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LGBTQ+ Inclusion in the Workplace: A Business Imperative for Latin American and the Caribbean

The inclusion of the LGBTQ+ community in the business environment is imperative to improve staff retention, employee satisfaction, and productivity.

Image showing a group of sexually diverse people

Talent retention, increased productivity, employee satisfaction, operative wellbeing, and business growth are characteristics of an inclusive workplace environment where employees thrive and make companies more competitive, productive, sustainable, attractive, and lasting. A dream for any CEO, business owner, or entrepreneur.

To make this dream come true, the inclusion of the LGBTQ+ community is imperative.

According to a recent IDB Invest study, “Pride in Action: A Guide to LGBTQ+ Workplace Inclusion in Latin America and the Caribbean”, the LGBTQ+ community represents between 5 and 6 percent of the world’s population, which amounts to between 33 and 39 million people in Latin America and the Caribbean. 

The study also finds that positive attitudinal changes toward this community are happening quickly. Younger generations are more accepting, and businesses are already working with and providing goods and services to the most openly gender and sexually diverse population in the region’s history, whether they are aware of it or not. 

As a result, it is important for companies to find ways to attract, retain, and promote LGBTQ+ talent so they can design products that meet their specific needs and preferences and take advantage of their diverse points of views.

According to the study, research from the United States “directly captures the impact of inclusive policies for LGBTQ+ people on firm-wide outcomes, showing higher firm value, employee productivity, and overall profitability.” Comparing companies with inclusive policies for LGBTQ+ and those that do not have them, the mean firm value increased as much as 21% and profitability was raised by 12.5%. The study suggests that, although this data does not yet exist in the LAC region, similar results are to be expected.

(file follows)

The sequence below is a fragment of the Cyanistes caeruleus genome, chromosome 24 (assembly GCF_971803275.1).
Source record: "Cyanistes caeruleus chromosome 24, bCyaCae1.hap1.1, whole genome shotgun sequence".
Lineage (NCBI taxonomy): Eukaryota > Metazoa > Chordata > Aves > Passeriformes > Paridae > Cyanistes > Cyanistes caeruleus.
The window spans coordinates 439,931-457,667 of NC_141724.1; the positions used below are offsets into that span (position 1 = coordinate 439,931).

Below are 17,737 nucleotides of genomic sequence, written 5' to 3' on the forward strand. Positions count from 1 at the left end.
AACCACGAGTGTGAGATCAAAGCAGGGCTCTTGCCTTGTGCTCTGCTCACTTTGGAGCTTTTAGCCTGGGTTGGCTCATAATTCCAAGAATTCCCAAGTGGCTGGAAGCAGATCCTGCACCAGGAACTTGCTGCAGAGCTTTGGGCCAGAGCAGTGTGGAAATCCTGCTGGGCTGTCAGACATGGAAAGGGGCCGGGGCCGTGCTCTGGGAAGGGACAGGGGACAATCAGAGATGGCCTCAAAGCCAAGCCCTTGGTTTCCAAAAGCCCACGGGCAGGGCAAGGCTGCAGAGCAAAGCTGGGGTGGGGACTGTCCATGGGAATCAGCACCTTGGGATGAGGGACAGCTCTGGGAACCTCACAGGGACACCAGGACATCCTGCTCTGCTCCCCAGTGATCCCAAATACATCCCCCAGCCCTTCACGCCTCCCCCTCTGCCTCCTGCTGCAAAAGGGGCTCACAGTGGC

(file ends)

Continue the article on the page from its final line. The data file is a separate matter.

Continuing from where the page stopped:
To improve conditions, retain talent, and have a positive impact on productivity processes, the study suggests a list of recommendations that companies can adopt to start or continue the promotion of LGBTQ+ inclusion.

These involve basic steps like recognition initiatives to more specific structural changes like setting up gender-neutral bathrooms and a complete framework to assess commitments, implement actions, measure progress, and communicate results. 

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“Achieving true workplace inclusion requires a collective effort from businesses, policymakers, and society at large to challenge existing biases and norms that hinder the full acceptance and empowerment of LGBTQ+ people,” the report adds. 

As the study points out, the region has shown consistent -- even if uneven -- improvements in the legal recognition of LGBTQ+ people, and positive changes in attitudes. Moreover, a growing body of research has consistently shown the economic benefits of diversity and inclusion in general, and specifically on the business impact of LGBTQ+ inclusion. 

Our countries still have to overcome deep challenges and obstacles that prevent society‘s recognition and acceptance of all forms of gender and identity expressions.  

We need to make collective efforts to achieve full affirmation and empowerment of the LGBTQ+ community by fostering organizational values of understanding, respect, and equal opportunity, so we can have a future where all employees, regardless of their sexual orientation or gender identity and expression, feel valued, supported, and are able to thrive in their professional lives.  

Applying the tools and recommendations stated in the study, we are taking another step towards a more productive, inclusive and diverse society. 

To see the complete and detailed table with more information and considerations click here.

Authors

Laura Giraldo

Laura has over 8 years of experience working in operations, strategy, and project management at IDB and the private sector. Prior to joining the Advis

Gender

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